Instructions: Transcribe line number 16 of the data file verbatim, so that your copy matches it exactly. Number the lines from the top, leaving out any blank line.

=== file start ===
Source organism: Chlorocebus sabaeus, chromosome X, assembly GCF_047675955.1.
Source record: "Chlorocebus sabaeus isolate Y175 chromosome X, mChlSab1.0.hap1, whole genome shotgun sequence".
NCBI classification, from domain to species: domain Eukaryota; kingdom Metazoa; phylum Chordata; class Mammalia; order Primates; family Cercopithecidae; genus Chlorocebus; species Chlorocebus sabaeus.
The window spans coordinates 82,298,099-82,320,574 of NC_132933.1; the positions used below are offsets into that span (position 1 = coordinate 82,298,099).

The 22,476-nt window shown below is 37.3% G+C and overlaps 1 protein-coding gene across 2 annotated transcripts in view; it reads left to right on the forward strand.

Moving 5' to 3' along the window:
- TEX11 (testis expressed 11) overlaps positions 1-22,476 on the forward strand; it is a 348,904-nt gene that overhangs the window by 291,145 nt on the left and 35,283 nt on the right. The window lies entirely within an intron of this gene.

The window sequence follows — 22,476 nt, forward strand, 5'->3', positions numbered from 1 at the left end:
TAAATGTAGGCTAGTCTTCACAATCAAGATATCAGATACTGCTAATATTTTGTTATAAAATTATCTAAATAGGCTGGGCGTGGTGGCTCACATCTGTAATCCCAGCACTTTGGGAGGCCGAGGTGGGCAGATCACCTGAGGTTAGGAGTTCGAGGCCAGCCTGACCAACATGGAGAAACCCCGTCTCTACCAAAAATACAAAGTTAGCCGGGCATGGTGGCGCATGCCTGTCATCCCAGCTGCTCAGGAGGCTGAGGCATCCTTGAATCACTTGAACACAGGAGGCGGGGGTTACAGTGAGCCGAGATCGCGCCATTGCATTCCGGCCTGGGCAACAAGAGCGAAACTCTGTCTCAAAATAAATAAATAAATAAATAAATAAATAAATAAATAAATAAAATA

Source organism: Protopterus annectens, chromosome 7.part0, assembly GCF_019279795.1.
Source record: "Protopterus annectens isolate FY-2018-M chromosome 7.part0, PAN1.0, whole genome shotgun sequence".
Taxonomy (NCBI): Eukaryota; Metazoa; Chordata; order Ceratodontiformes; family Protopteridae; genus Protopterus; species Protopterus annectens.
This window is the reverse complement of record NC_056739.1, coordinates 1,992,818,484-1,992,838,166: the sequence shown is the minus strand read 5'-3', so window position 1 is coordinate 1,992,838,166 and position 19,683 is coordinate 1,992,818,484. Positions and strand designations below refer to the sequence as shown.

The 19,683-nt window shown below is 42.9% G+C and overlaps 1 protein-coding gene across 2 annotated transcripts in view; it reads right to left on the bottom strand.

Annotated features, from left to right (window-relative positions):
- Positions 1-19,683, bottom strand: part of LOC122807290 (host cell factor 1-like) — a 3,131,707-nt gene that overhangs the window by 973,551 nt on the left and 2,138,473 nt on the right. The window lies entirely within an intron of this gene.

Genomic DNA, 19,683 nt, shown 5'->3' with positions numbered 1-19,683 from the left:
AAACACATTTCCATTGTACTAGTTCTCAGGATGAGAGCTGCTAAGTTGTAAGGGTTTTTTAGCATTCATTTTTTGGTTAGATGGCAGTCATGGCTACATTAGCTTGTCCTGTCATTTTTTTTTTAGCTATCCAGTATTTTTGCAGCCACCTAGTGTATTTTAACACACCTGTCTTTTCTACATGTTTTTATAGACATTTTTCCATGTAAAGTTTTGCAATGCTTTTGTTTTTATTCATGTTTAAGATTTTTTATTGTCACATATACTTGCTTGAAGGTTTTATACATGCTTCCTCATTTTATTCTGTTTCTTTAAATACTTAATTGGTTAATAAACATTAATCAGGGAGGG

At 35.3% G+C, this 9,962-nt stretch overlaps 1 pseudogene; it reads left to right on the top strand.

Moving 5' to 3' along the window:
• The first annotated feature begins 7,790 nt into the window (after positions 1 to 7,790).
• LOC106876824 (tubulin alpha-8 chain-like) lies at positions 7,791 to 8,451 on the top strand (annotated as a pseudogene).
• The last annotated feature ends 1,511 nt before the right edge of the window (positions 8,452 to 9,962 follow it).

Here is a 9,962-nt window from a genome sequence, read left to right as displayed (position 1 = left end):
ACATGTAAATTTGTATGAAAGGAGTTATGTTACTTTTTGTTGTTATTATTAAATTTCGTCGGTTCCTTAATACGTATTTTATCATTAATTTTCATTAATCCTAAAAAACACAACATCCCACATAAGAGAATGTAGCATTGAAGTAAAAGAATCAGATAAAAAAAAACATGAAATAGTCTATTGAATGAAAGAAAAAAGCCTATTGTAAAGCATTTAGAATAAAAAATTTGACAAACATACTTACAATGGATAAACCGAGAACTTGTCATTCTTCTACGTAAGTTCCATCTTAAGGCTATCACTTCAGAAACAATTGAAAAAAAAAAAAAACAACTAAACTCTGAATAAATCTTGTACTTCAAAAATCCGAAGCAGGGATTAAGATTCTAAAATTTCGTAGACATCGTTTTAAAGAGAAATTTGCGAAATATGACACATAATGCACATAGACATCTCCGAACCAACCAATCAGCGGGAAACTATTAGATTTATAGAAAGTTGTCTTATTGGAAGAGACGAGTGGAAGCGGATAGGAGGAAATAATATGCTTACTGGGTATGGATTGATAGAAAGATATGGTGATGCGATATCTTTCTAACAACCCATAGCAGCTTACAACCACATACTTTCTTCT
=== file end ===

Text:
- Positions 1-19,683, bottom strand: part of LOC122807290 (host cell factor 1-like) — a 3,131,707-nt gene that overhangs the window by 973,551 nt on the left and 2,138,473 nt on the right. The window lies entirely within an intron of this gene.